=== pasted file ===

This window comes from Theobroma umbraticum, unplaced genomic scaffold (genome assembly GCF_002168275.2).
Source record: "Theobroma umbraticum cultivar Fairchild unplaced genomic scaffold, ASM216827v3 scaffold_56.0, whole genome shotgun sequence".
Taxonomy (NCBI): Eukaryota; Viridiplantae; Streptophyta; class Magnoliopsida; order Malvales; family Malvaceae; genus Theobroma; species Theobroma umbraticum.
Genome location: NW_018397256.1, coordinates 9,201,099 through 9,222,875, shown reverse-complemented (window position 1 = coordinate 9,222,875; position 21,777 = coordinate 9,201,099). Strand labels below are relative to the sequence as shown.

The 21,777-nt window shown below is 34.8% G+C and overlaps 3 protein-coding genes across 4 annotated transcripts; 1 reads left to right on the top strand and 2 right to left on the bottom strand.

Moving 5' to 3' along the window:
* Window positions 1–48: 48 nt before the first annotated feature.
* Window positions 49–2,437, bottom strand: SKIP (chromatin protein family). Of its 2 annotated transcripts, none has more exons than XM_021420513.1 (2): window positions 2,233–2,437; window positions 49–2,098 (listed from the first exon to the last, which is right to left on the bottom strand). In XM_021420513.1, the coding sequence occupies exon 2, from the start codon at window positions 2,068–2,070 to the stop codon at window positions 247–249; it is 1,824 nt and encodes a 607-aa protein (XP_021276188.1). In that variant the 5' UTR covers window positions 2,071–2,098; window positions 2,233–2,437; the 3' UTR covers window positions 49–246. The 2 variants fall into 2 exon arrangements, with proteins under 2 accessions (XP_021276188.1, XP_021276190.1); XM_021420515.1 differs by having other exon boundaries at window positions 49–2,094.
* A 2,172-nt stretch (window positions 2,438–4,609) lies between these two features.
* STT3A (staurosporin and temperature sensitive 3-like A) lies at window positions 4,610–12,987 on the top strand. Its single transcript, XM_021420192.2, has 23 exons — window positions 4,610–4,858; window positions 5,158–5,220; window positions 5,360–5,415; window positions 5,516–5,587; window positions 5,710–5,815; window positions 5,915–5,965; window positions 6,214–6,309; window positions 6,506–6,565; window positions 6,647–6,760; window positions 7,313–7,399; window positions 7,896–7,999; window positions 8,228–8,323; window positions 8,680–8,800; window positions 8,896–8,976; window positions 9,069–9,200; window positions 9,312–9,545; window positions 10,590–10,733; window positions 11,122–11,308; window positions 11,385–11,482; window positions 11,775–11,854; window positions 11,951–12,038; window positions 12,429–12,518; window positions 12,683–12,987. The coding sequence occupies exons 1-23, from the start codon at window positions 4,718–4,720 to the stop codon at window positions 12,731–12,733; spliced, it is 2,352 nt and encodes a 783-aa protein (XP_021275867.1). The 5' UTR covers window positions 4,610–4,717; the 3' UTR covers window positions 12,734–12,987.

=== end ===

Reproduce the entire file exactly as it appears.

This window comes from Theobroma umbraticum, unplaced genomic scaffold (genome assembly GCF_002168275.2).
Source record: "Theobroma umbraticum cultivar Fairchild unplaced genomic scaffold, ASM216827v3 scaffold_56.0, whole genome shotgun sequence".
Taxonomy (NCBI): Eukaryota; Viridiplantae; Streptophyta; class Magnoliopsida; order Malvales; family Malvaceae; genus Theobroma; species Theobroma umbraticum.
Genome location: NW_018397256.1, coordinates 9,201,099 through 9,222,875, shown reverse-complemented (window position 1 = coordinate 9,222,875; position 21,777 = coordinate 9,201,099). Strand labels below are relative to the sequence as shown.

The 21,777-nt window shown below is 34.8% G+C and overlaps 3 protein-coding genes across 4 annotated transcripts; 1 reads left to right on the top strand and 2 right to left on the bottom strand.

Moving 5' to 3' along the window:
* Window positions 1–48: 48 nt before the first annotated feature.
* Window positions 49–2,437, bottom strand: SKIP (chromatin protein family). Of its 2 annotated transcripts, none has more exons than XM_021420513.1 (2): window positions 2,233–2,437; window positions 49–2,098 (listed from the first exon to the last, which is right to left on the bottom strand). In XM_021420513.1, the coding sequence occupies exon 2, from the start codon at window positions 2,068–2,070 to the stop codon at window positions 247–249; it is 1,824 nt and encodes a 607-aa protein (XP_021276188.1). In that variant the 5' UTR covers window positions 2,071–2,098; window positions 2,233–2,437; the 3' UTR covers window positions 49–246. The 2 variants fall into 2 exon arrangements, with proteins under 2 accessions (XP_021276188.1, XP_021276190.1); XM_021420515.1 differs by having other exon boundaries at window positions 49–2,094.
* A 2,172-nt stretch (window positions 2,438–4,609) lies between these two features.
* STT3A (staurosporin and temperature sensitive 3-like A) lies at window positions 4,610–12,987 on the top strand. Its single transcript, XM_021420192.2, has 23 exons — window positions 4,610–4,858; window positions 5,158–5,220; window positions 5,360–5,415; window positions 5,516–5,587; window positions 5,710–5,815; window positions 5,915–5,965; window positions 6,214–6,309; window positions 6,506–6,565; window positions 6,647–6,760; window positions 7,313–7,399; window positions 7,896–7,999; window positions 8,228–8,323; window positions 8,680–8,800; window positions 8,896–8,976; window positions 9,069–9,200; window positions 9,312–9,545; window positions 10,590–10,733; window positions 11,122–11,308; window positions 11,385–11,482; window positions 11,775–11,854; window positions 11,951–12,038; window positions 12,429–12,518; window positions 12,683–12,987. The coding sequence occupies exons 1-23, from the start codon at window positions 4,718–4,720 to the stop codon at window positions 12,731–12,733; spliced, it is 2,352 nt and encodes a 783-aa protein (XP_021275867.1). The 5' UTR covers window positions 4,610–4,717; the 3' UTR covers window positions 12,734–12,987.